The Moss Boss

Annie Martin’s new book furthers her botanical legacy. Photos by Megan Marascalco.
Annie Martin’s new book furthers her botanical legacy. Photos by Megan Marascalco.

Asheville native “Mossin’ Annie” Martin has been enchanted and inspired by the look, feel, and unique botanical characteristics of moss since she was a little girl. Today, her company, Mountain Moss Enterprises, offers landscape design as well as professionally cultivated moss ready for planting. She is a member of the American Bryological and Lichenological Society, the International Association of Bryologists, and the American Horticultural Society.

Martin’s “moss artistry” has been featured in The New York Times, and her gorgeously photographed book, The Magical World of Moss Gardening (Timber Press, 2015), is perhaps the most complete go-to resource for moss gardeners. Carolina Home + Garden caught up with Martin — widely regarded as one of the world’s preeminent moss gardening experts — in between her many moss growing, rescuing, and installation projects.

When did Annie Martin become Mossin’ Annie?
Well, I used to be Purple Annie. That’s because I’m purple-ized: I wear a lot of purple. Then Mossin’ Annie evolved since people saw me mossin’ all the time and started calling me that. I’m fine and dandy with it, because I’m a mosser.

You’re sharing the joy of mosses with the masses.
I’m passionate about the creative process of taking rescued moss and putting it down where it will provide joy for years to come. Sculpting the land with moss makes my heart stop and my spirit soar.

Your book is reader-friendly and entertaining, but also filled with deep academic and technical knowledge and terminology.
I’m a quasi-scientist, not the kind who writes it all down and keeps meticulous notes. A lot of this information lives in my head. But you can’t get around scientific terms. Common names for botanicals are downright confusing.

Communication using scientific terms [including Latin and Greek names] is valuable because it simplifies the understanding and lets you share information all around the world.

How did you learn all of that?
I am what you’d call self-taught, because mostly I had to learn about moss on my own by being a moss gardener and doing research. But I am very appreciative of time spent with people who are in the field of bryology and professors around the world who have answered questions for me.

What is your educational background?
I have a Master’s Degree in Media Production from Appalachian State. After college I worked for WLOS-TV, the Blue Ridge Parkway, Emory University, and Brevard College. Then I decided to pursue my passion and focus on doing what I love most, which is mossin.’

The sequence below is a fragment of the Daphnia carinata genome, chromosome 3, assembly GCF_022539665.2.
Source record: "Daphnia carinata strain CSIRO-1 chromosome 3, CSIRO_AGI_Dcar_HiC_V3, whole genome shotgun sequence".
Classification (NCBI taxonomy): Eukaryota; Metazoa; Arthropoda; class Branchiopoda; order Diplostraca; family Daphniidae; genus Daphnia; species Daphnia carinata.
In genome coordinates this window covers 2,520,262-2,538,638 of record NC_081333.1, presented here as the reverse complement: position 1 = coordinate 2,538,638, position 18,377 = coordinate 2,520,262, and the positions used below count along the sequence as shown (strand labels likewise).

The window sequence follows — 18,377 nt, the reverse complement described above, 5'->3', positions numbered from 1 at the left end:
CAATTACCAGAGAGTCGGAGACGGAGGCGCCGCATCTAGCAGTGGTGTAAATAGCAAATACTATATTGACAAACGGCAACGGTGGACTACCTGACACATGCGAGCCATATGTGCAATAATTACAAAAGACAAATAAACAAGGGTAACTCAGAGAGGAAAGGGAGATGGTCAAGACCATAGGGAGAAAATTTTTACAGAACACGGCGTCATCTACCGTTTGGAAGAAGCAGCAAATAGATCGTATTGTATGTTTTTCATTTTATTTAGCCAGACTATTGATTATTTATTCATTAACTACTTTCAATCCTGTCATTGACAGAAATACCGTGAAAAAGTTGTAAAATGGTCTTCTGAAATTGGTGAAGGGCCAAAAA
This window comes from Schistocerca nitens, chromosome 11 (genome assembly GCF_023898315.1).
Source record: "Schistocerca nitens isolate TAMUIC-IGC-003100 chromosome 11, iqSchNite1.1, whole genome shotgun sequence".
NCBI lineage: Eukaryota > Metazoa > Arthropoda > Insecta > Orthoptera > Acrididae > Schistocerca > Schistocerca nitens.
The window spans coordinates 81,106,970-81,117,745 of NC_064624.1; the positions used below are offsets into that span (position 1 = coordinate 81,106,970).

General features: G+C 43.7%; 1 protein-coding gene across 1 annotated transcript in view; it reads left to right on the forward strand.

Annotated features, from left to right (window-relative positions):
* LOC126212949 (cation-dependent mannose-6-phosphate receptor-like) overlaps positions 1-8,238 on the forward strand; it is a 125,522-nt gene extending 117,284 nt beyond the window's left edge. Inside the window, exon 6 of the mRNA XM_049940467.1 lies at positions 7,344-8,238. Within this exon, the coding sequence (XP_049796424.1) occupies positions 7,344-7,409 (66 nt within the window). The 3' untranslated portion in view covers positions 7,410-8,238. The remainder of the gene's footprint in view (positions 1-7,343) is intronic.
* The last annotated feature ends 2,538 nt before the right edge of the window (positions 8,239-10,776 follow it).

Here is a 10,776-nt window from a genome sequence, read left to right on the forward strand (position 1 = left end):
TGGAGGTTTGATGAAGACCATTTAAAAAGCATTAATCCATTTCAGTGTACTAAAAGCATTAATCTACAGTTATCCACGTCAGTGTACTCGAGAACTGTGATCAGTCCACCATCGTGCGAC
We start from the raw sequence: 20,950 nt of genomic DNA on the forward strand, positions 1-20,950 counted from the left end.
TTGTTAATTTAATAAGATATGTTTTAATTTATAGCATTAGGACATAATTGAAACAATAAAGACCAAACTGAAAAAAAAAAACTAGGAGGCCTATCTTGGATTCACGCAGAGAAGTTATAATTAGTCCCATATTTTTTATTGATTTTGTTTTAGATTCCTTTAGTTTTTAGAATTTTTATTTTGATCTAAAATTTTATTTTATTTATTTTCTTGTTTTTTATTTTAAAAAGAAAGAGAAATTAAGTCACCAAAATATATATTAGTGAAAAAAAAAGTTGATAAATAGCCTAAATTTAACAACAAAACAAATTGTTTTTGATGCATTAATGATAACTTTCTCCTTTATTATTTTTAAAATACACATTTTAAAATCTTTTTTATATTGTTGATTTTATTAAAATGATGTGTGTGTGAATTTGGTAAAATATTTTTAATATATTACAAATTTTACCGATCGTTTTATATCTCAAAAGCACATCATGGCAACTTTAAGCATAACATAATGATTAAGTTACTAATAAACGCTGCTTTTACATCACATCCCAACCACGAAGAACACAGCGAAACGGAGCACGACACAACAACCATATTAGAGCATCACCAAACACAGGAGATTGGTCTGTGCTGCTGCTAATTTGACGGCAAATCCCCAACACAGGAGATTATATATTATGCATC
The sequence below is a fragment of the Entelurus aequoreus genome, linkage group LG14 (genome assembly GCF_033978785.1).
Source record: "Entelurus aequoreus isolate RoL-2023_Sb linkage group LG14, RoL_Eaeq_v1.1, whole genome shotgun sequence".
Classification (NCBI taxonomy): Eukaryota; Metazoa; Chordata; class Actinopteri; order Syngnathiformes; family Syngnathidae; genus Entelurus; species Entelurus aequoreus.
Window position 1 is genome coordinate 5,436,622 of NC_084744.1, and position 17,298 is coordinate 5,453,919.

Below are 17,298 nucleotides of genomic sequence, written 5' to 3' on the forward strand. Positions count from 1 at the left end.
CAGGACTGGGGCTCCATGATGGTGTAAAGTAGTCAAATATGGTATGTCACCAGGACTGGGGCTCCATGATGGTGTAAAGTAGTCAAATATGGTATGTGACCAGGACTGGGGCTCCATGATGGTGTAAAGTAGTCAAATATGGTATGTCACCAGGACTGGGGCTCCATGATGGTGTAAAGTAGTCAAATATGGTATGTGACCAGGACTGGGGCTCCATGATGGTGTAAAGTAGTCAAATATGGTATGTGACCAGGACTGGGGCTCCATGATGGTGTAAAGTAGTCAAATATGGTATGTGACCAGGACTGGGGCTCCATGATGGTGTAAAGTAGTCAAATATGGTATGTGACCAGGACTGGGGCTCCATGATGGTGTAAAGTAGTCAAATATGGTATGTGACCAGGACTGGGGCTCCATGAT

Now that you have your book, you could use your media experience to make it into a moss gardening movie. But moss is so passive it wouldn’t exactly be an action film, would it?
Of course it would be an action film, because mossin’ is an action verb. You can also use it as an adjective, as in “the results of mossin’ are totally moss-some.”

Is moss finicky?
No, it cooperates quite well! Most landscapers don’t attempt wintertime installations, for example, but during a snowstorm in 2014, I created a 2,500-square-foot terraced moss garden. The only challenge was getting my crew down the mountain, because everyone was snowed in. Moss has its own antifreeze, requires no fertilizer, is resistant to insects, and deer won’t eat it, either.

But it needs to be watered frequently, right?
Yes. Mosses hydrate quickly, though. You only water it about 90 seconds at a time — a couple of minutes at the most. I mean, it takes you more time to set up the hose than to run it. Beyond that, the moss has had all it wants to drink and you’re just wasting water.

Can you only grow moss gardens in relatively shady spots?
Some mosses thrive in shade. Others love direct sunlight and even live in the desert. I ask schoolchildren to name the harshest place imaginable, and lots of them say Antarctica. Then I tell them, well, guess what? Moss can even be found there. You just have to know your species, what I call “right place, right moss.” One reason I wrote my book was to provide that important information to people so they can be more successful moss gardeners.

You commercially cultivate moss, but you also rescue it from logging and construction sites …
Oh, yes! I’m a state-certified plant collector, and was up on top of two roofs just this week, gathering moss off asphalt shingles. Otherwise it would have been destroyed, and moss is highly beneficial. Certain species are especially valuable for resolving storm-water runoff and others for erosion control.

Who first inspired your passion for all things mossy?
Oscar, my pet chameleon. I figured moss was something he needed to make his terrarium more comfortable.

Where’d you find Oscar?
I got him downtown, at [the former Asheville] Woolworth’s [now the gallery/café Woolworth Walk]. He came with a little string around his neck like a leash. You could attach the other end to your clothes with a safety pin. I’d wear him to Newton Elementary School to show the other kids.

Autographed copies of The Magical World of Moss Gardening are available on the author’s website,

See Annie Martin’s presentation at the Asheville Outdoor Living Expo, April 24 at 2 p.m. 

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